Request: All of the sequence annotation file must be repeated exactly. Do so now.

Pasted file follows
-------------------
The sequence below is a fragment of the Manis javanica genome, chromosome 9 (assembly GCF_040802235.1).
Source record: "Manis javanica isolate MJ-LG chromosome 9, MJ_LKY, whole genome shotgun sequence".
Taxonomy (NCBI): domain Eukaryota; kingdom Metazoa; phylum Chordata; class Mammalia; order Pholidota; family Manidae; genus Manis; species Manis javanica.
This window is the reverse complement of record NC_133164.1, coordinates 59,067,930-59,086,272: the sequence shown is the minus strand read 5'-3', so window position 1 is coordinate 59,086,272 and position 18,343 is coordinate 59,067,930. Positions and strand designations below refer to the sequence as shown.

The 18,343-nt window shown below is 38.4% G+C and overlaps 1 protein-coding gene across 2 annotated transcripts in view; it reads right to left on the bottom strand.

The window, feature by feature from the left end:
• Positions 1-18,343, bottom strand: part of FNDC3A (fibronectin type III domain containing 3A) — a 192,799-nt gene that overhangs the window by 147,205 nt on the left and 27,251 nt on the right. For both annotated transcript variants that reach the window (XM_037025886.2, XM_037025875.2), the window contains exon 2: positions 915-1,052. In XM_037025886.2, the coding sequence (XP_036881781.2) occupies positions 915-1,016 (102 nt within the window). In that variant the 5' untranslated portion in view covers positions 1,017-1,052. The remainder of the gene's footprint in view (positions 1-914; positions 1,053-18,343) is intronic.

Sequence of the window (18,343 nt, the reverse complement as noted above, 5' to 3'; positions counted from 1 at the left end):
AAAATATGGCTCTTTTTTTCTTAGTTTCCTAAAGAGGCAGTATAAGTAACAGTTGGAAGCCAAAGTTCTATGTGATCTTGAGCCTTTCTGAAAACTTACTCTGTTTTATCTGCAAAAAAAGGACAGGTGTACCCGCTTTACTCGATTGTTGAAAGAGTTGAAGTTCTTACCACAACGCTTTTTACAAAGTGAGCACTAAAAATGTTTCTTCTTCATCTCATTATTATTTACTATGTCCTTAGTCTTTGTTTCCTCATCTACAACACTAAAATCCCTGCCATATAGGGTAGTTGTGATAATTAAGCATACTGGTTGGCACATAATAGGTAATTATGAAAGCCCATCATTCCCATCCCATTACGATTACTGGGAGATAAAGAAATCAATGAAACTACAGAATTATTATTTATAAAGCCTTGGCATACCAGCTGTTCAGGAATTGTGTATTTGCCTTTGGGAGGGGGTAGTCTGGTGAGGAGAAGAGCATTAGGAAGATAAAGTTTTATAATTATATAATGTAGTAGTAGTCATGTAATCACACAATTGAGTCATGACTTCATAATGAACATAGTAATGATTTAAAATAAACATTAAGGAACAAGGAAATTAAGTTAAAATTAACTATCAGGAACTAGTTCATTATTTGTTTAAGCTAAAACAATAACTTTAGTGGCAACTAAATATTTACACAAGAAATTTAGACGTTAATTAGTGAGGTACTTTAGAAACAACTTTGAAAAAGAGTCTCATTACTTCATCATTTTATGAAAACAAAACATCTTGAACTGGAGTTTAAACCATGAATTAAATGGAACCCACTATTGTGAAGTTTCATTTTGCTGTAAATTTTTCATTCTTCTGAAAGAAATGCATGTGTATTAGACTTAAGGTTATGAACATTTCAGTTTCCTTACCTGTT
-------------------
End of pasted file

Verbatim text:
The sequence below is a fragment of the Manis javanica genome, chromosome 9 (assembly GCF_040802235.1).
Source record: "Manis javanica isolate MJ-LG chromosome 9, MJ_LKY, whole genome shotgun sequence".
Taxonomy (NCBI): domain Eukaryota; kingdom Metazoa; phylum Chordata; class Mammalia; order Pholidota; family Manidae; genus Manis; species Manis javanica.
This window is the reverse complement of record NC_133164.1, coordinates 59,067,930-59,086,272: the sequence shown is the minus strand read 5'-3', so window position 1 is coordinate 59,086,272 and position 18,343 is coordinate 59,067,930. Positions and strand designations below refer to the sequence as shown.

The 18,343-nt window shown below is 38.4% G+C and overlaps 1 protein-coding gene across 2 annotated transcripts in view; it reads right to left on the bottom strand.

The window, feature by feature from the left end:
• Positions 1-18,343, bottom strand: part of FNDC3A (fibronectin type III domain containing 3A) — a 192,799-nt gene that overhangs the window by 147,205 nt on the left and 27,251 nt on the right. For both annotated transcript variants that reach the window (XM_037025886.2, XM_037025875.2), the window contains exon 2: positions 915-1,052. In XM_037025886.2, the coding sequence (XP_036881781.2) occupies positions 915-1,016 (102 nt within the window). In that variant the 5' untranslated portion in view covers positions 1,017-1,052. The remainder of the gene's footprint in view (positions 1-914; positions 1,053-18,343) is intronic.

Sequence of the window (18,343 nt, the reverse complement as noted above, 5' to 3'; positions counted from 1 at the left end):
AAAATATGGCTCTTTTTTTCTTAGTTTCCTAAAGAGGCAGTATAAGTAACAGTTGGAAGCCAAAGTTCTATGTGATCTTGAGCCTTTCTGAAAACTTACTCTGTTTTATCTGCAAAAAAAGGACAGGTGTACCCGCTTTACTCGATTGTTGAAAGAGTTGAAGTTCTTACCACAACGCTTTTTACAAAGTGAGCACTAAAAATGTTTCTTCTTCATCTCATTATTATTTACTATGTCCTTAGTCTTTGTTTCCTCATCTACAACACTAAAATCCCTGCCATATAGGGTAGTTGTGATAATTAAGCATACTGGTTGGCACATAATAGGTAATTATGAAAGCCCATCATTCCCATCCCATTACGATTACTGGGAGATAAAGAAATCAATGAAACTACAGAATTATTATTTATAAAGCCTTGGCATACCAGCTGTTCAGGAATTGTGTATTTGCCTTTGGGAGGGGGTAGTCTGGTGAGGAGAAGAGCATTAGGAAGATAAAGTTTTATAATTATATAATGTAGTAGTAGTCATGTAATCACACAATTGAGTCATGACTTCATAATGAACATAGTAATGATTTAAAATAAACATTAAGGAACAAGGAAATTAAGTTAAAATTAACTATCAGGAACTAGTTCATTATTTGTTTAAGCTAAAACAATAACTTTAGTGGCAACTAAATATTTACACAAGAAATTTAGACGTTAATTAGTGAGGTACTTTAGAAACAACTTTGAAAAAGAGTCTCATTACTTCATCATTTTATGAAAACAAAACATCTTGAACTGGAGTTTAAACCATGAATTAAATGGAACCCACTATTGTGAAGTTTCATTTTGCTGTAAATTTTTCATTCTTCTGAAAGAAATGCATGTGTATTAGACTTAAGGTTATGAACATTTCAGTTTCCTTACCTGTT